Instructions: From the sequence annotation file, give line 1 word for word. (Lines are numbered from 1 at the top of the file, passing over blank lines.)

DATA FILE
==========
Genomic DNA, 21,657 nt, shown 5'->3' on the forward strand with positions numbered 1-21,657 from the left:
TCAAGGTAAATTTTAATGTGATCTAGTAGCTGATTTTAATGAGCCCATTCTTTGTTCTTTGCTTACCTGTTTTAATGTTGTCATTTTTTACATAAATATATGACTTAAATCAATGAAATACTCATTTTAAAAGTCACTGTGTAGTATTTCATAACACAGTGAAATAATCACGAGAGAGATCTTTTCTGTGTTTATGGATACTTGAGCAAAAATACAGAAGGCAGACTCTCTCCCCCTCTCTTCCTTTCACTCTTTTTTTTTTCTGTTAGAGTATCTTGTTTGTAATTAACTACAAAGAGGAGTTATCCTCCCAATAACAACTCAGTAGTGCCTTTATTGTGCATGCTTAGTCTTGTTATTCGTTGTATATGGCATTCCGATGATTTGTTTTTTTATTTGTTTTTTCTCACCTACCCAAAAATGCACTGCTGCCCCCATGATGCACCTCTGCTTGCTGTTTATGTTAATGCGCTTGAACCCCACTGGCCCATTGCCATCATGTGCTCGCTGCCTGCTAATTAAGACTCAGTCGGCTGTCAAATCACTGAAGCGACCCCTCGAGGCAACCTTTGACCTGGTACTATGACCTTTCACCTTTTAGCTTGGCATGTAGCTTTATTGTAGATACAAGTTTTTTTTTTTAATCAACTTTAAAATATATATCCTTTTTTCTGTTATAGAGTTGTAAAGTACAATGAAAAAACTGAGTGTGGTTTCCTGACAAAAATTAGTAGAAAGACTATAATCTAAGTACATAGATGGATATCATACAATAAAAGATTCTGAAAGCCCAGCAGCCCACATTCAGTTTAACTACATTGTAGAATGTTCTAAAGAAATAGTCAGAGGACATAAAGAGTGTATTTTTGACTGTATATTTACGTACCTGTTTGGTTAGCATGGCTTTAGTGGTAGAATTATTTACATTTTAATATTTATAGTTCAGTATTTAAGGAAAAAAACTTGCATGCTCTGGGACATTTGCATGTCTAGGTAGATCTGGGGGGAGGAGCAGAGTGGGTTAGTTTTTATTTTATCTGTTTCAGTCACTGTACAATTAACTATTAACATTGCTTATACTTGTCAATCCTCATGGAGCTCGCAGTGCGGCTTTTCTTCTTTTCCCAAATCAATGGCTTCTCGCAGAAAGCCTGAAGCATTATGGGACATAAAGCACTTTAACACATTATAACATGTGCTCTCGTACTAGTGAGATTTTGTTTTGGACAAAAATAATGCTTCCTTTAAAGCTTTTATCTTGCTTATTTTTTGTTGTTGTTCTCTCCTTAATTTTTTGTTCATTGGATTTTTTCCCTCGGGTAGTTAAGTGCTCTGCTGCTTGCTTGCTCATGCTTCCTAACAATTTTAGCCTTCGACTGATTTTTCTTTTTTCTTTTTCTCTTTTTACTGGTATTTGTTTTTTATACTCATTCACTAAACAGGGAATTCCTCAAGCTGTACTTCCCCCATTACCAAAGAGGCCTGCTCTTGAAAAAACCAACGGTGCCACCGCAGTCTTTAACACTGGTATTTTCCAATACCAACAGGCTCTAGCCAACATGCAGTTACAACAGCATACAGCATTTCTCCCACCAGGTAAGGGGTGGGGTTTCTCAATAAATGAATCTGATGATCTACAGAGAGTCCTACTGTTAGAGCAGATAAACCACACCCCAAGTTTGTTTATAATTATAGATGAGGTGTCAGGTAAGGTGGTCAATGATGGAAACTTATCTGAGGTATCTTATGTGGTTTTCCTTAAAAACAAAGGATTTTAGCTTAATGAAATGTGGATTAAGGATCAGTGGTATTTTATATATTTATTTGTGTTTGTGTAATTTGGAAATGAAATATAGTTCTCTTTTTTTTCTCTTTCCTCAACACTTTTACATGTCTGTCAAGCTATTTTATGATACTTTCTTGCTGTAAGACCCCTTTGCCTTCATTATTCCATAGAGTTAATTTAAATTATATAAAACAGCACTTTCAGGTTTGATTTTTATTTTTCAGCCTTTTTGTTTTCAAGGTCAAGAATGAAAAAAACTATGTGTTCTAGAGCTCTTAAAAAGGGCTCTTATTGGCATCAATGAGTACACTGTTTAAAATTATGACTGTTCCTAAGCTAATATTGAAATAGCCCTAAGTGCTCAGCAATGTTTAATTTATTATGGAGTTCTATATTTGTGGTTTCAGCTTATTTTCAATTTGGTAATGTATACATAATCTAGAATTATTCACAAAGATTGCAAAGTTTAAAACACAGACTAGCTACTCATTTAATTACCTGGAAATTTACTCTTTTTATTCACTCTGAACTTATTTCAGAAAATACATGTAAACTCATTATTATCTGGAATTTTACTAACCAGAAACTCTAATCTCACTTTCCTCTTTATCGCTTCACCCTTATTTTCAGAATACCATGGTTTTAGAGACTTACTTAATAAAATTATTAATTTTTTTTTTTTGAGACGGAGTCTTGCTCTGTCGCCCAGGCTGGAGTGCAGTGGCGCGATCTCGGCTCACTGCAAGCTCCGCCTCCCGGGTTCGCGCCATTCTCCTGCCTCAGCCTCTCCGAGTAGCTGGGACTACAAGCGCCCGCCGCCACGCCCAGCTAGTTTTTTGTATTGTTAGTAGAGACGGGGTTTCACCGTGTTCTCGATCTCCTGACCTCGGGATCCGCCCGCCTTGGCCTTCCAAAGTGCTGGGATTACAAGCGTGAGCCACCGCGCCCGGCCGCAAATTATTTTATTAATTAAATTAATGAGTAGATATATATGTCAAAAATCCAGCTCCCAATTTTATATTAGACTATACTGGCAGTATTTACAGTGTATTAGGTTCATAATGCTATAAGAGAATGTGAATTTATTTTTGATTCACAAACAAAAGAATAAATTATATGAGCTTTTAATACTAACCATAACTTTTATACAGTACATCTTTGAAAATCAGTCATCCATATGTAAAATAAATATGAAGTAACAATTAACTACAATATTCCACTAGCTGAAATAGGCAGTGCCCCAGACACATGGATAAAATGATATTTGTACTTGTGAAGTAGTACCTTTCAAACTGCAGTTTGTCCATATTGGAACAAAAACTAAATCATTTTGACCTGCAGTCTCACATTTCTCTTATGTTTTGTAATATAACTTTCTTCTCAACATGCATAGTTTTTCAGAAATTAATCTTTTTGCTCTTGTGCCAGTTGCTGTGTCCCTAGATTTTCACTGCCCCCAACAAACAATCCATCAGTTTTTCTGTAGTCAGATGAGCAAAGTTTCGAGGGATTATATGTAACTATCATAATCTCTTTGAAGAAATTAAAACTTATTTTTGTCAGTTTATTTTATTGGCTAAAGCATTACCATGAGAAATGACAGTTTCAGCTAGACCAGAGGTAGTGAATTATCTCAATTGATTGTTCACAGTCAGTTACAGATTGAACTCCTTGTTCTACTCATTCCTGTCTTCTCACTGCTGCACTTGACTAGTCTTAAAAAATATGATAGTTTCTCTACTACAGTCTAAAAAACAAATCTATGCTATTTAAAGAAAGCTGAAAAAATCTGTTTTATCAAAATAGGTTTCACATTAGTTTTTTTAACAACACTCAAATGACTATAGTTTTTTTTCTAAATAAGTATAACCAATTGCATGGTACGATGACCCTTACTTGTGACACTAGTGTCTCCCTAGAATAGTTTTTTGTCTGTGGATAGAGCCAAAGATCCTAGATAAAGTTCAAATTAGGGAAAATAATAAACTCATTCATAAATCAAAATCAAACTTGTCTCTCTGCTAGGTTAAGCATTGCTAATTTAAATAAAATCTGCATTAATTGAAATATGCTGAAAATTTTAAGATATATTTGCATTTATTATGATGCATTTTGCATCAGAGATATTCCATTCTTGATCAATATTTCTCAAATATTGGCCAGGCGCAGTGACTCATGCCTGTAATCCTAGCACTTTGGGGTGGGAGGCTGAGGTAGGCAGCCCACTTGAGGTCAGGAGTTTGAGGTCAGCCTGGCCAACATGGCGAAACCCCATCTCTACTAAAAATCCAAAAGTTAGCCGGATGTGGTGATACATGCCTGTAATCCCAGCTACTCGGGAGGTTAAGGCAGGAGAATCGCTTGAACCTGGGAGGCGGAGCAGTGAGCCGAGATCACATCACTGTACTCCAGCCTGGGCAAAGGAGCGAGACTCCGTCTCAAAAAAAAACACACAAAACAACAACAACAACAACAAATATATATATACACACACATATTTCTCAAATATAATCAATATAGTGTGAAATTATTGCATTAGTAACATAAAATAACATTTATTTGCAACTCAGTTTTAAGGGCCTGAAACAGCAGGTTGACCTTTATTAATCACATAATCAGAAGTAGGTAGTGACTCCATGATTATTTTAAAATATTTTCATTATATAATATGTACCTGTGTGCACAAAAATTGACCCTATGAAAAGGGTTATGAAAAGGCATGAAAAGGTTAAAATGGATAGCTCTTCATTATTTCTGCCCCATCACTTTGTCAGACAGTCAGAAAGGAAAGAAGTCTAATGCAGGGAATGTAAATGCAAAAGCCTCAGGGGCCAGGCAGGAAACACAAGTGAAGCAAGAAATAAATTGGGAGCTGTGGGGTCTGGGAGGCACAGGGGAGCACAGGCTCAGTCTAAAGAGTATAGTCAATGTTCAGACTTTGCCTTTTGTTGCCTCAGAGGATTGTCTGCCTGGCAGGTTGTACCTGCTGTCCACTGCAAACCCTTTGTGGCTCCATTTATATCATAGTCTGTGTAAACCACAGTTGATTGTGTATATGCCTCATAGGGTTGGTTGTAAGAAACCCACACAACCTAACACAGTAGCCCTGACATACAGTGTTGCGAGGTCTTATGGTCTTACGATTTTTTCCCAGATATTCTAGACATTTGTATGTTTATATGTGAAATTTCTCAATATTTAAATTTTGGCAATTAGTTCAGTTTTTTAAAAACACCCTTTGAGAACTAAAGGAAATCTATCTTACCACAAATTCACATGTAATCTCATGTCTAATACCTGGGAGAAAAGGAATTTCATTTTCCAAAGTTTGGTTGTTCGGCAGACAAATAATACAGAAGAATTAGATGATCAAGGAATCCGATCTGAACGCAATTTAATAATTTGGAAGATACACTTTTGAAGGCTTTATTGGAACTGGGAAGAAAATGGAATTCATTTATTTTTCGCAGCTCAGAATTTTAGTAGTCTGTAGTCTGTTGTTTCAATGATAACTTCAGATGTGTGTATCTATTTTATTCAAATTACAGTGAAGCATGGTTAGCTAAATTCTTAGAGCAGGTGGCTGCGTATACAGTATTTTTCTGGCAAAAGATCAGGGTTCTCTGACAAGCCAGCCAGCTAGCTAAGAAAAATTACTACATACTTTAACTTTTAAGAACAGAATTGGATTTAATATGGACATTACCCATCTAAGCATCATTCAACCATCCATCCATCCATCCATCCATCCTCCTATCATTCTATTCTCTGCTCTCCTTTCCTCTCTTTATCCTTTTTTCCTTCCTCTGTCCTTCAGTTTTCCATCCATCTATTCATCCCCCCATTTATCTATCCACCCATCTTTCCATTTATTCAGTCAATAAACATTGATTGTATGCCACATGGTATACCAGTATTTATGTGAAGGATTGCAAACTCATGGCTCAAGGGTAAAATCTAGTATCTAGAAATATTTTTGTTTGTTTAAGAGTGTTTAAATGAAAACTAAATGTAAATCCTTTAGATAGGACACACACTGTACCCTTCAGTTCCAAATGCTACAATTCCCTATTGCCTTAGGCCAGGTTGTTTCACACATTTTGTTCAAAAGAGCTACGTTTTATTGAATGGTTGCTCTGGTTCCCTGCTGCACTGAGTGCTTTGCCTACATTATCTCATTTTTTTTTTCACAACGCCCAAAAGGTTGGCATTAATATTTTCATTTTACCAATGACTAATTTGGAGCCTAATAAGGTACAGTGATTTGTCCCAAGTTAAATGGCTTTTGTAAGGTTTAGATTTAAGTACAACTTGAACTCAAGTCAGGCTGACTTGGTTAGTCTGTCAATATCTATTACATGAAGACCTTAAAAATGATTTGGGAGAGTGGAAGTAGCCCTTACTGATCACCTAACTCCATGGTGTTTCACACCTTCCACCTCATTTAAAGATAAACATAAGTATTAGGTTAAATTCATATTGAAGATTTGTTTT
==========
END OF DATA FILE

Genomic DNA, 21,657 nt, shown 5'->3' on the forward strand with positions numbered 1-21,657 from the left: